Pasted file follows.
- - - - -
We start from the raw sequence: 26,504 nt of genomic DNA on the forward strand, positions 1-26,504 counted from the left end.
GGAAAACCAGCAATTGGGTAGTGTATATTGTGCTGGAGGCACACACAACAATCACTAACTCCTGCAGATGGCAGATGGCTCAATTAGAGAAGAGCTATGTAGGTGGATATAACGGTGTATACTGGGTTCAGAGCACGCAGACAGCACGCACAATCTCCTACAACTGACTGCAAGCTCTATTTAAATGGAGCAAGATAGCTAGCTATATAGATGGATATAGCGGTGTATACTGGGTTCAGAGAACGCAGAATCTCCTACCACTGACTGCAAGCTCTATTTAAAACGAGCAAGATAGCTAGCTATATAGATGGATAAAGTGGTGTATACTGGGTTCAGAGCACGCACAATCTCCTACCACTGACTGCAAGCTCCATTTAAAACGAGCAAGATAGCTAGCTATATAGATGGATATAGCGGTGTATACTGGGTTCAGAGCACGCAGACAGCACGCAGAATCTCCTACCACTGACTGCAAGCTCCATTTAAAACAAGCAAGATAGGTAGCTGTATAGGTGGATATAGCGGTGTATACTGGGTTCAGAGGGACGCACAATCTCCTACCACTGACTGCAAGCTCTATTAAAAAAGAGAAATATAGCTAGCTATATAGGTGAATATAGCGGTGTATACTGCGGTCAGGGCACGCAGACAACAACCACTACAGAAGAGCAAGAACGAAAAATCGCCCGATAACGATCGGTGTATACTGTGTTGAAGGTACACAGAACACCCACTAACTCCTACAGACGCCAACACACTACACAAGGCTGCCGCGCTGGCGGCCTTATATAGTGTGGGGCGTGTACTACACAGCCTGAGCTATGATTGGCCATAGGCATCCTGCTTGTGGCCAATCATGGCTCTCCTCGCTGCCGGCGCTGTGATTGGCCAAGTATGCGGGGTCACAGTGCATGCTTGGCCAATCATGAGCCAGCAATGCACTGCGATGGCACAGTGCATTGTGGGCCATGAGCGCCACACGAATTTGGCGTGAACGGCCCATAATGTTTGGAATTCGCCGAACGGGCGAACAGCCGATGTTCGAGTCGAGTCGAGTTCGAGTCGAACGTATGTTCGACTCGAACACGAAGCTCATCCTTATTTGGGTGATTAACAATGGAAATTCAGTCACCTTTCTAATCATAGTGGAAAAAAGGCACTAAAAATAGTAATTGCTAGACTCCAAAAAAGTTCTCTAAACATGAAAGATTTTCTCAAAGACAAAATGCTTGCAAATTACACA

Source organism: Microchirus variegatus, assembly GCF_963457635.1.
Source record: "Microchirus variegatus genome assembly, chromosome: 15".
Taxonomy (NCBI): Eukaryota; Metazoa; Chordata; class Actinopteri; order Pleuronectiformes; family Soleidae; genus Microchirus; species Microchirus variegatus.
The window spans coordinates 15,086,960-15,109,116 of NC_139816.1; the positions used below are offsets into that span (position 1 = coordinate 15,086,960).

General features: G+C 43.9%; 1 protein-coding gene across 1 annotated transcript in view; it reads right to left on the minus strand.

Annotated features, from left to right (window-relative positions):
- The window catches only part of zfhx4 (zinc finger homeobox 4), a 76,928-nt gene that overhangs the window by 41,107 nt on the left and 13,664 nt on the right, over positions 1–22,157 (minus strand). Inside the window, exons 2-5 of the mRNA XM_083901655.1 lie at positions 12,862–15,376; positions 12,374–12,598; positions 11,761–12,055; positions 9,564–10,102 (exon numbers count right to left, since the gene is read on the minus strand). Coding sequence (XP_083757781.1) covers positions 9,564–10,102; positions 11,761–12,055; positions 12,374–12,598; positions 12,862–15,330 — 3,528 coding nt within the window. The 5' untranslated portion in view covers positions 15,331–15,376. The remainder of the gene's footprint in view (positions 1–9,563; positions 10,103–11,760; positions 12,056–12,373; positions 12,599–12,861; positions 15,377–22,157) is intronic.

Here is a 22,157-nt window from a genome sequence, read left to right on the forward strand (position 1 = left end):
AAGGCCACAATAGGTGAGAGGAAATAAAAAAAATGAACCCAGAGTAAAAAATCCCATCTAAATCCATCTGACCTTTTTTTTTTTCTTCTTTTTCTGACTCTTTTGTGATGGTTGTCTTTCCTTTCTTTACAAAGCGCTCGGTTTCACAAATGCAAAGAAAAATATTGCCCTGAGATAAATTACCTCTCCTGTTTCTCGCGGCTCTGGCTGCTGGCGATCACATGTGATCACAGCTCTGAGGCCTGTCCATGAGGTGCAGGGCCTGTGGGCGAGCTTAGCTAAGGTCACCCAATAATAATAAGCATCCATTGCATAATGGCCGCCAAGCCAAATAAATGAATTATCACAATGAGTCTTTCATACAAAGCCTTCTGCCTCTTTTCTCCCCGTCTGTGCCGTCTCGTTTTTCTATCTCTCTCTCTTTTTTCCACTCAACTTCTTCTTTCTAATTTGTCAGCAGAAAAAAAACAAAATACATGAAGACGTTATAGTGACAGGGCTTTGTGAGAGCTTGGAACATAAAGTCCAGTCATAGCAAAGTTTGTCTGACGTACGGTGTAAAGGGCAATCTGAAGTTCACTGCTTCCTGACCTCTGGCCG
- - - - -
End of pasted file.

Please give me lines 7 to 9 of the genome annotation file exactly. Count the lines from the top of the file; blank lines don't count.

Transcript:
General features: G+C 43.9%; 1 protein-coding gene across 1 annotated transcript in view; it reads right to left on the minus strand.

Annotated features, from left to right (window-relative positions):
- The window catches only part of zfhx4 (zinc finger homeobox 4), a 76,928-nt gene that overhangs the window by 41,107 nt on the left and 13,664 nt on the right, over positions 1–22,157 (minus strand). Inside the window, exons 2-5 of the mRNA XM_083901655.1 lie at positions 12,862–15,376; positions 12,374–12,598; positions 11,761–12,055; positions 9,564–10,102 (exon numbers count right to left, since the gene is read on the minus strand). Coding sequence (XP_083757781.1) covers positions 9,564–10,102; positions 11,761–12,055; positions 12,374–12,598; positions 12,862–15,330 — 3,528 coding nt within the window. The 5' untranslated portion in view covers positions 15,331–15,376. The remainder of the gene's footprint in view (positions 1–9,563; positions 10,103–11,760; positions 12,056–12,373; positions 12,599–12,861; positions 15,377–22,157) is intronic.